37 36 Population Size Population Size Natality Number of individuals added through reproduction Crude Birth Rate - Births per 1000 Total Fertility Rate – Average number of children born alive per woman in her lifetime Mortality Number of individuals removed through death Crude Death Rate- Deaths per 1000

38 37 Population Density Population Density (or ecological population density) is the amount of individuals in a population per unit habitat area Some species exist in high densities - Mice Some species exist in low densities - Mountain lions Density depends upon social/population structure mating relationships time of year

39 38 Population Dispersion Population dispersion is the spatial pattern of distribution There are three main classifications Clumped: individuals are lumped into groups ex. Flocking birds or herbivore herds due to resources that are clumped or social interactions most common

40 Most Populations Live Together in Clumps or Patches Why clumping? Species tend to cluster where resources are available Groups have a better chance of finding clumped resources Protects some animals from predators Packs allow some to get prey Temporary groups for mating and caring for young

41 40 Population Dispersion Uniform: Individuals are regularly spaced in the environment - ex. Creosote bush due to antagonism between individuals, or do to regular spacing of resources rare because resources are rarely evenly spaced tips/2002/clover611.htm Random: Individuals are randomly dispersed in the environment ex. Dandelions due to random distribution of resources in the environment, and neither positive nor negative interaction between individuals rare because these conditions are rarely met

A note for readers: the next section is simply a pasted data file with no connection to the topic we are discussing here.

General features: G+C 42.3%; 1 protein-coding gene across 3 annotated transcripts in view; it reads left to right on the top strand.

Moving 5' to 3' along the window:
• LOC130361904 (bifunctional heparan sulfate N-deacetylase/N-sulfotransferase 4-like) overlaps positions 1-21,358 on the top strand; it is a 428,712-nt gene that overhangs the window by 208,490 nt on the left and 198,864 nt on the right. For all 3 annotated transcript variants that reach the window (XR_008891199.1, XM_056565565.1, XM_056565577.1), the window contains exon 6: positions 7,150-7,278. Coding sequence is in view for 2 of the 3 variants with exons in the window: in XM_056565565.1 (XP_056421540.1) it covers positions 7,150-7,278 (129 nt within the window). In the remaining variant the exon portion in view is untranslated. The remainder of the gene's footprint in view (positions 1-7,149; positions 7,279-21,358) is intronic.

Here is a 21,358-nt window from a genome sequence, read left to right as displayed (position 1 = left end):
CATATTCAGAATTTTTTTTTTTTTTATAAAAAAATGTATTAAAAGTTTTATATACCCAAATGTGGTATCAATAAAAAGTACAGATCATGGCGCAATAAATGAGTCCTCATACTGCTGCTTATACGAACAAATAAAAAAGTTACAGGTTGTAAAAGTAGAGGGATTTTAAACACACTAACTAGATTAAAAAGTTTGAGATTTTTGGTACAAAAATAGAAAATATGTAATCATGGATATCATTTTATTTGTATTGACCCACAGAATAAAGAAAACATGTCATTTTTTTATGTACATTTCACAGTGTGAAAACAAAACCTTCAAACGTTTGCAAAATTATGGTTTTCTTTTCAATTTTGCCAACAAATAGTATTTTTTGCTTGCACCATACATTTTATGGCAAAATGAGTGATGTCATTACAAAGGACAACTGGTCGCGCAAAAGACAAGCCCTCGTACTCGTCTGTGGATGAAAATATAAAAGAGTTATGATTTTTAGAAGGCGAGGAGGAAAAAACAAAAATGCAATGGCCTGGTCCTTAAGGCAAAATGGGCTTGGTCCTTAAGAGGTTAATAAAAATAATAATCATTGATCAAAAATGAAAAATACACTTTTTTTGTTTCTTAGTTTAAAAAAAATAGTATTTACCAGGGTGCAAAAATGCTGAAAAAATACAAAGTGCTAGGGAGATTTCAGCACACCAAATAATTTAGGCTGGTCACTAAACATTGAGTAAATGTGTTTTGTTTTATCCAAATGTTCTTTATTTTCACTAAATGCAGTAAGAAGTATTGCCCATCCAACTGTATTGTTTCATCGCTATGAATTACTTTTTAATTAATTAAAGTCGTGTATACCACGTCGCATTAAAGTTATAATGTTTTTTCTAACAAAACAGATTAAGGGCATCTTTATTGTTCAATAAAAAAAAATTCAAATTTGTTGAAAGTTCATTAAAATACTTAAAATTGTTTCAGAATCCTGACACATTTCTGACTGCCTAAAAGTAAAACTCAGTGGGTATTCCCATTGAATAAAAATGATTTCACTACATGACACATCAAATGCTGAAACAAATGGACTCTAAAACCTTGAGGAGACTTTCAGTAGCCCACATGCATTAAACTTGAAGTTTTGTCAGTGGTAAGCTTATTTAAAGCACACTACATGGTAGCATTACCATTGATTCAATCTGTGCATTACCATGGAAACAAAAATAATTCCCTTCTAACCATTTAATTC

42 41 Age Structure The age structure of a population is usually shown graphically The population is usually divided up into prereproductives, reproductives and postreproductives The age structure of a population dictates whether is will grow, shrink, or stay the same size

43 42 Age Structure Diagrams Positive Growth Zero Growth Negative Growth (ZPG) Pyramid Shape Vertical Edges Inverted Pyramid

44 43 Four variables influencing growth Births Deaths Immigration Emigration Increase by birth & immigration Decrease death & emigration Population change= (Birth + Immigration)- (Death + Emigration)

45 No Population Can Grow Indefinitely: J-Curves and S-Curves (1) Biotic potential - is the populations capacity for growth Low generally large animals elephant and blue whales High small individuals like bacteria and insects Intrinsic rate of increase (r) is the rate of population growth with unlimited resources.

46 45 Rapidly growing populations have four characteristics (high r) Reproduction early in life Short periods between generations Long reproductive lives Multiple offspring each time they reproduce A single house fly could total 5.6 trillion house flies within 13 months